Crowe: Yeah, in 2011 and 2012, cheap Chinese manufacturers absolutely flooded the market. If you look at a company like First Solar (NASDAQ:FSLR) or SunPower, they really struggled right around 2011 and 2012 because there was so many cheap commodity panels coming out of China basically flooding the market, to the point where they were actually looking to impose trade sanctions on those sorts of things. But now that several of those companies have gone bankrupt, because that's what happens...
Muckerman: Because capitalism!
O'Reilly: That's what happens when you take a loss on every unit! You can't make it up on volume. [laughs]
Muckerman: That's right. Because capitalism.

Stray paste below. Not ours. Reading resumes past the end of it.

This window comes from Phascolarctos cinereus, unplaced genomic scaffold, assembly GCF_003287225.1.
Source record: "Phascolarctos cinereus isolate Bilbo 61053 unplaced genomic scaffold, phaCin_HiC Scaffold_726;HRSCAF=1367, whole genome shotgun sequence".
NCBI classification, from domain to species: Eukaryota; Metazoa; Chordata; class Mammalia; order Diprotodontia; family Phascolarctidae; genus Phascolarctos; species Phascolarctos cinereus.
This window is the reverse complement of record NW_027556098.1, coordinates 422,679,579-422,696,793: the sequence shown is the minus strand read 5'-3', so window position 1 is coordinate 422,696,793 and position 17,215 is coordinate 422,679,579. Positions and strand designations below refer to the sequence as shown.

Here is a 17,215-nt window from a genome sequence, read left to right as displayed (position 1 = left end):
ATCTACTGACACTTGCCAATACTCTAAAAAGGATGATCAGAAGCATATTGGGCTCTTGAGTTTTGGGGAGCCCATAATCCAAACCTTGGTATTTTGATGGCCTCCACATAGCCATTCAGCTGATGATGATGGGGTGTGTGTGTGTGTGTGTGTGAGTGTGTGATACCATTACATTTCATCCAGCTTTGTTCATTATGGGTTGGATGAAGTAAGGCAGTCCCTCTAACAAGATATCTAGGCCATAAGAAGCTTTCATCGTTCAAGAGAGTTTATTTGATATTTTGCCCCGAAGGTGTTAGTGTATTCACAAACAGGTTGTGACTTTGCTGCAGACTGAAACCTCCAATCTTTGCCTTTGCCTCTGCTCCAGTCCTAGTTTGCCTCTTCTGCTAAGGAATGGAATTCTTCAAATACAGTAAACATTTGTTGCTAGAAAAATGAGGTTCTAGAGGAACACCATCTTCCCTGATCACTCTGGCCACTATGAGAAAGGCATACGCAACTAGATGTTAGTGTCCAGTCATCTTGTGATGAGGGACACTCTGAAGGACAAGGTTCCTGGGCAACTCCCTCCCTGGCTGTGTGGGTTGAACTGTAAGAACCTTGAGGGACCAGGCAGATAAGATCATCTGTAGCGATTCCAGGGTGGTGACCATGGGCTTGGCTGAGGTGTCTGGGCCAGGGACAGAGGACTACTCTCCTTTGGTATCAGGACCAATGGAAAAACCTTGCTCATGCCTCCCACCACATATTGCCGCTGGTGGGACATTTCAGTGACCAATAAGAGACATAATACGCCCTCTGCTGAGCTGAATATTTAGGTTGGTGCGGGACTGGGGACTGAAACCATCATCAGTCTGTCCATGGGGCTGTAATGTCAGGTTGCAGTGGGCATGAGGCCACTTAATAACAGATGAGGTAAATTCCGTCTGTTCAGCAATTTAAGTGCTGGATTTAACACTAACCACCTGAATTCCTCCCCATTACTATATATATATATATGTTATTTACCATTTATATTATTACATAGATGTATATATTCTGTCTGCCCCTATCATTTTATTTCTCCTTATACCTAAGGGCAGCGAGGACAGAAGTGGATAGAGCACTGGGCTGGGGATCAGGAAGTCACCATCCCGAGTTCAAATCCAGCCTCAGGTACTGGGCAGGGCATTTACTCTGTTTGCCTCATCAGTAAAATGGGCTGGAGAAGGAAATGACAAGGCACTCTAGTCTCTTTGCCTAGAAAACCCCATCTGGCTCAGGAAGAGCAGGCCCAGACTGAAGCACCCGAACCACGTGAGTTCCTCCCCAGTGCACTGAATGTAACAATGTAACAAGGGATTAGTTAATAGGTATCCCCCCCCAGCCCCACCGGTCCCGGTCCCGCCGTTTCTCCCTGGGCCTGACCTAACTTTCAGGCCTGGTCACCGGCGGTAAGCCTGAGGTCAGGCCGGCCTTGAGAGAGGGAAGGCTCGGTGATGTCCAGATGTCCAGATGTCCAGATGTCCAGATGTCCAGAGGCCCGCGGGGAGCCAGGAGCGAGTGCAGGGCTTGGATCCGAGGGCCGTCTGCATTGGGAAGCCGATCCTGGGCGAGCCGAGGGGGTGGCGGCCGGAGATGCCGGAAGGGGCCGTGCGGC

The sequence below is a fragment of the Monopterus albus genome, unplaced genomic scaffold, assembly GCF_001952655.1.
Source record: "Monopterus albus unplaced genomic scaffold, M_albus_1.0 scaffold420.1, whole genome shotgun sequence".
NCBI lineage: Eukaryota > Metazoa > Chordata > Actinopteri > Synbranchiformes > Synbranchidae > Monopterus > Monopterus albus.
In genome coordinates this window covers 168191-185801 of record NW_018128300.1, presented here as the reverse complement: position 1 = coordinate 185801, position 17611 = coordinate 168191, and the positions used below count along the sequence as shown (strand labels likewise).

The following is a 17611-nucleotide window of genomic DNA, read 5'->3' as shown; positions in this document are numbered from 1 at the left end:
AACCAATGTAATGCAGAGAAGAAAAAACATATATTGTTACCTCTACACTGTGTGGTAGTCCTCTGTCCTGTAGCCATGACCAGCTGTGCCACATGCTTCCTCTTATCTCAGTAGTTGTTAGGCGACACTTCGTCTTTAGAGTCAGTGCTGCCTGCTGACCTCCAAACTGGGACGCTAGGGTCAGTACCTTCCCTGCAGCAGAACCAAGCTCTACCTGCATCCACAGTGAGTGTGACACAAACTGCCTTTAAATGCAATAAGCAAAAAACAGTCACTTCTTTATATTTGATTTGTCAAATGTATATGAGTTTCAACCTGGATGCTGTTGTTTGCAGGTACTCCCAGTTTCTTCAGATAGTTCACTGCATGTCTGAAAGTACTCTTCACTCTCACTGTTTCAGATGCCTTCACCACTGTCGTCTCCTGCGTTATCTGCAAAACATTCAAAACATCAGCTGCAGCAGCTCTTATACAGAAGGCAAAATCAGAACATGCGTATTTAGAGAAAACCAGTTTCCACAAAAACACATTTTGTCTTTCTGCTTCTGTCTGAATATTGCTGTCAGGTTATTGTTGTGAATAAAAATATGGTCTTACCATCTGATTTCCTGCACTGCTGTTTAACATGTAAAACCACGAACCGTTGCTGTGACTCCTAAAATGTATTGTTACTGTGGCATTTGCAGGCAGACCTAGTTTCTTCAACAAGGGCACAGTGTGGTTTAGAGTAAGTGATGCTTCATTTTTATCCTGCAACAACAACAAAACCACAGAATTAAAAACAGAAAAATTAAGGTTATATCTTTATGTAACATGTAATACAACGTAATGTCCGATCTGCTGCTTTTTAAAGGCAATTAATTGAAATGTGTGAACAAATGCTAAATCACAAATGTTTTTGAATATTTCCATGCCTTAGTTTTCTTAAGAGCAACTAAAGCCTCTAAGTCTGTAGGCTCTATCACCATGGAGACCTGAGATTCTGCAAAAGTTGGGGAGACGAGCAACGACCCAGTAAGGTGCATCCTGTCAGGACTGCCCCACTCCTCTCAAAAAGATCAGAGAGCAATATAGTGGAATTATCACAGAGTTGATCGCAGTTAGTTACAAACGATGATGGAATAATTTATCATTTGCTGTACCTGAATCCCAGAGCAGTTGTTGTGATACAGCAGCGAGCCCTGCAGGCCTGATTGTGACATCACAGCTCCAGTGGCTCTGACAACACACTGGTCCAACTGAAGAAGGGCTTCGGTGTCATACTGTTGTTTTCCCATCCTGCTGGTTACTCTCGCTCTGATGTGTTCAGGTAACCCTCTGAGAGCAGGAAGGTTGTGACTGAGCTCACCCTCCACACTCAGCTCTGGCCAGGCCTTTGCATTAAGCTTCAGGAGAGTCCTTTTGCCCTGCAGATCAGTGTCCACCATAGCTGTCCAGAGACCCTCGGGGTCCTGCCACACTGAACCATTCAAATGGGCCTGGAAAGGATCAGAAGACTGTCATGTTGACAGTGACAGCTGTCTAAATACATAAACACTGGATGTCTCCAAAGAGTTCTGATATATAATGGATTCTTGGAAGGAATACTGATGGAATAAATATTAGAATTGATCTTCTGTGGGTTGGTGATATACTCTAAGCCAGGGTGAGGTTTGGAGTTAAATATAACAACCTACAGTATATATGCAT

Crowe: As that started to happen, you started to see companies like First Solar become much more profitable again. Actually, I think they just, last quarter, had blowout earnings, doubled the revenue and upped their guidance.
O'Reilly: The survivors, the First Solars, their solar panels have gotten way more efficient in the last three years, too.
Crowe: Yeah, and that's what also has made them much more attractive --
O'Reilly: Better technology.
Crowe: -- than the Chinese commodity panel. There was a point where the difference in efficiency between a First Solar panel and a Chinese commodity panel was not that great, to the point where you didn't really want to pay up. And First Solar had actually built itself as a lower-cost producer using a technology called cadmium telluride versus the traditional silicon wafer technology. So, basically, when cheap Chinese knockoffs could compete on price, there wasn't a whole lot of advantage on the cadmium telluride side for solar. Why were people going to buy there? But now that First Solar has increased panel efficiency, it actually makes it worth it buying it versus somebody like a Jinko Solar or something like that.